Google quietly rolls out Android beta update, floating bubble & privacy remain main goals

SAN RAMON (US):has released a test version of its annual upgrade to itssoftware without the usual fanfare heralding the latest operating system powering most smartphones. The debut of Android 11’s ‘beta’ version was announced Wednesday in a blog post, along with video tutorials for the makers ofon Google’s YouTube service.

Android 11 will offer several new features making it easier for people to find notifications about. It also gives users the ability to quickly open aby pressing on a floating ‘bubble’ identifying the person on the other end of a text.

The new Android bubbles mirror a feature that Facebook has been using in its Messenger app for years.

The next version of the software also is designed to do a better job of guarding people’s privacy, something Google is frequently accused of invading as it collects information to sell ads.

Users will be asked if they wish to grant an app access to their location for one time only and then Android won’t allow access until the user authorises it again.

Android 11 also will automatically identify when an app hasn’t been used for an extended time and turn off previous permissions that users may have forgotten they granted in the past.

The beta version is primarily downloaded by app makers while Google continues to work out the bugs in the software before the operating system is offered for free to owners of smartphones running on Android.

But smartphone manufacturers and wireless carriers don’t always quickly push out the next version of Android software to users, leaving many devices running on older versions of the software for years.

Google usually previews the next version of its Android software during an annual event held in May near its headquarters in Mountain View, California, with thousands of app makers and computer programmers in the audience.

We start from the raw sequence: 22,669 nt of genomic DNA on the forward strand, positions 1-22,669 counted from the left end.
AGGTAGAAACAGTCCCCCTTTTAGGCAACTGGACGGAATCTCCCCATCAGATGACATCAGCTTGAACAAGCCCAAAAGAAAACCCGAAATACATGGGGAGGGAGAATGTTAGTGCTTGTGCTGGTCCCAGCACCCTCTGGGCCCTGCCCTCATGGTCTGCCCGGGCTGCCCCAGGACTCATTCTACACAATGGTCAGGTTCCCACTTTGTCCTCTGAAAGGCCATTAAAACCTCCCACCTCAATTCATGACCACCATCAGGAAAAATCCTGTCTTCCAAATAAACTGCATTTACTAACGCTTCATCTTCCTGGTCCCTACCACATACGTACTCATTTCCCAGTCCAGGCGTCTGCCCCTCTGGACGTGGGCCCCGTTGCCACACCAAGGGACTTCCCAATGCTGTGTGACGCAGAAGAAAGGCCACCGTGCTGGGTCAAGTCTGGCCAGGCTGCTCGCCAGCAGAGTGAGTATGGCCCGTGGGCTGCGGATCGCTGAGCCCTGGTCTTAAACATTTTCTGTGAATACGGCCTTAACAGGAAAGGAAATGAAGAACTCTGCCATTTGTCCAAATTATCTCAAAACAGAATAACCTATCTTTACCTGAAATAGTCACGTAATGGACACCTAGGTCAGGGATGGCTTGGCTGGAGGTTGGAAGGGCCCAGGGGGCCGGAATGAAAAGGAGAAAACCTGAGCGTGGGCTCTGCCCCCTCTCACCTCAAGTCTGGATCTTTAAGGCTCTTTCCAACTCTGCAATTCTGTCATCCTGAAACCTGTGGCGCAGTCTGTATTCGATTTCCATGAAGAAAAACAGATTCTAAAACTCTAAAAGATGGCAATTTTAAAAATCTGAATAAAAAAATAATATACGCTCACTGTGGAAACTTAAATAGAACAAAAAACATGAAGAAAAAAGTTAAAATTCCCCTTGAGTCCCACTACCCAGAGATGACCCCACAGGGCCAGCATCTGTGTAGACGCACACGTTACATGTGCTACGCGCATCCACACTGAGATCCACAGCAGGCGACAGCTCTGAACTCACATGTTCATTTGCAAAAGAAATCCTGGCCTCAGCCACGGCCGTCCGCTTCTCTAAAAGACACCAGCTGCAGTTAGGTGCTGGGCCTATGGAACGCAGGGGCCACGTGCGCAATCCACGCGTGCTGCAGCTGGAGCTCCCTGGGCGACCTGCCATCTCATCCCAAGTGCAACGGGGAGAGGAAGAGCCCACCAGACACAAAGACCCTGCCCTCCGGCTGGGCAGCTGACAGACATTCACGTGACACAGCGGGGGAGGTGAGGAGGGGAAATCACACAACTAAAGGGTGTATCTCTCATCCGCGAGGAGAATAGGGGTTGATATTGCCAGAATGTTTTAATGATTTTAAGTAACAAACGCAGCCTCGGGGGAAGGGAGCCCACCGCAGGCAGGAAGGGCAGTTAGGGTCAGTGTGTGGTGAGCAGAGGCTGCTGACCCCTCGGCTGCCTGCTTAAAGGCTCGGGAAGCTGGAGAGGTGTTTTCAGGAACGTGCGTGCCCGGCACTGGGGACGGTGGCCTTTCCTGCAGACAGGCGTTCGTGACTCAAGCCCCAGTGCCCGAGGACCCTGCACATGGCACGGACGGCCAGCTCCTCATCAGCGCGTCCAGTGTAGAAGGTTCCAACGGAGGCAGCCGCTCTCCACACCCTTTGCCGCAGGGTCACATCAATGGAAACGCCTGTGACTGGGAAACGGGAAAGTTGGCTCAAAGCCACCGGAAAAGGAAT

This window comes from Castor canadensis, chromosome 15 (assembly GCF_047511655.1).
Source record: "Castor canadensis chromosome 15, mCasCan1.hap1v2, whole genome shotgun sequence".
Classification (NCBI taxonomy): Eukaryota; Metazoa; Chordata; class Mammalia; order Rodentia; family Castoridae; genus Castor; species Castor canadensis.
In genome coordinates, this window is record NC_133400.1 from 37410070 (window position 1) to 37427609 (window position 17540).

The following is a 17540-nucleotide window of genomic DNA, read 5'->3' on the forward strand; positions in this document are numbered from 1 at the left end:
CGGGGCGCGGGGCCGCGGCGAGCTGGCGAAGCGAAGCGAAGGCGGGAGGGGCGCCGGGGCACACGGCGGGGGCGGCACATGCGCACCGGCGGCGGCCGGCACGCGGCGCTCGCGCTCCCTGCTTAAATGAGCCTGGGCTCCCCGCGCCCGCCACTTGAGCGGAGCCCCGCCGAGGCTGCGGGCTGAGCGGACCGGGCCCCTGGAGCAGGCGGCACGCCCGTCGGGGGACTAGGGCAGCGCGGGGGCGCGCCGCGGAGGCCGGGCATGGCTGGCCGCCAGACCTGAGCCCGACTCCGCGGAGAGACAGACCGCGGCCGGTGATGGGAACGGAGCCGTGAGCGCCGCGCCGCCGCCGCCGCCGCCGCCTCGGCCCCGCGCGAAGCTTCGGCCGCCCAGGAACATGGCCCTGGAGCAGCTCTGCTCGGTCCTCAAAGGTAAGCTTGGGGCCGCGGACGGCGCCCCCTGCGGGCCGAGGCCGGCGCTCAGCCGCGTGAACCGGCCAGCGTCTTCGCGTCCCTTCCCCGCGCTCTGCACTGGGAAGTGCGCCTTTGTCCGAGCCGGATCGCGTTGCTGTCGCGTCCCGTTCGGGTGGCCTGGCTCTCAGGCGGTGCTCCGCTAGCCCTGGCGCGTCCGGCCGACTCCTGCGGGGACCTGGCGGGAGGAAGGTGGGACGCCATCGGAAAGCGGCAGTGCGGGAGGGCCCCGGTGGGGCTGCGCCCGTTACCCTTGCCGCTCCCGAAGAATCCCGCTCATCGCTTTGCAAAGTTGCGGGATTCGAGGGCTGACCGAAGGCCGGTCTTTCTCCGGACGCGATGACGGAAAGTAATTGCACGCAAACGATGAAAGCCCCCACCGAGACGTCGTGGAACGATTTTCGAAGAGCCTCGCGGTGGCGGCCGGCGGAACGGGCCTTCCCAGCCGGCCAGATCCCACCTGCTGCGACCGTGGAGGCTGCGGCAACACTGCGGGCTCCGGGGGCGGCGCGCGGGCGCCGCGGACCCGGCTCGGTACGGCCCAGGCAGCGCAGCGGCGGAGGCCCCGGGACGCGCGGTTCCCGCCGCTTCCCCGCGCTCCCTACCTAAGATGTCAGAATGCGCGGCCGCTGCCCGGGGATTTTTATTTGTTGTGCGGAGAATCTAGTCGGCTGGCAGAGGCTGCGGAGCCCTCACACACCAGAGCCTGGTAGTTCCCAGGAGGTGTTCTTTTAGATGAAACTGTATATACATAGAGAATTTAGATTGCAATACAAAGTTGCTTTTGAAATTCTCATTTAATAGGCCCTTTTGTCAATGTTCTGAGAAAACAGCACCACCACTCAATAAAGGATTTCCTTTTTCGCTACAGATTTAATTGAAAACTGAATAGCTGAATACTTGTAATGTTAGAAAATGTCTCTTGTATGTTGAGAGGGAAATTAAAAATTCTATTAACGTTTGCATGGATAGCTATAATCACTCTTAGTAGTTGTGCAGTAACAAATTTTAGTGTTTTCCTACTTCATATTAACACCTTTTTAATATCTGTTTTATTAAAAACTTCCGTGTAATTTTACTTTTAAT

But the pandemic forced Google to cancel that event this year and shift it to a virtual gathering that it planned to hold last week. But that plan also was scuttled amid the mass protests roiling cities across the US in the wake of the death of George Floyd, a black man who died in police custody in Minneapolis after a white police officer pressed a knee into his neck.

The new versions of Android are are quickly offered to owners of Google’s Pixel phones, but those account for a minuscule fraction of the more than 2 billion devices running on various versions of Android.

In contrast, more than 80% of iPhone users typically download the annual upgrades to Apple’s iOS, the software powering those devices. Apple plans to preview the next version of its iOS June 22 during an event that will be held online instead of an in-person event that attracts thousands of people from all over the world to Silicon Valley.

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Chrome Pet Peeves

Google Chrome, in all probability, might be the most commonly-used browser, but it has been at the centre of criticism due to controversial changes, security problems and data concerns.

From Chrome 79 accidentally deleting data for Android users in December 2019, Chrome 80’s ‘high level vulnerabilities’ that put data at risk to the controversial deep linking upgrade in February 2020 that allegedly compromised on privacy, Chrome has often left its users worried about their safety and security.

However, Chrome has now put all the privacy and security concerns to rest with its new upgrade. A blog post on Google’s website titled, ‘More intuitive privacy and security controls in Chrome’, breaks down the security updates in detail. Here are some of them: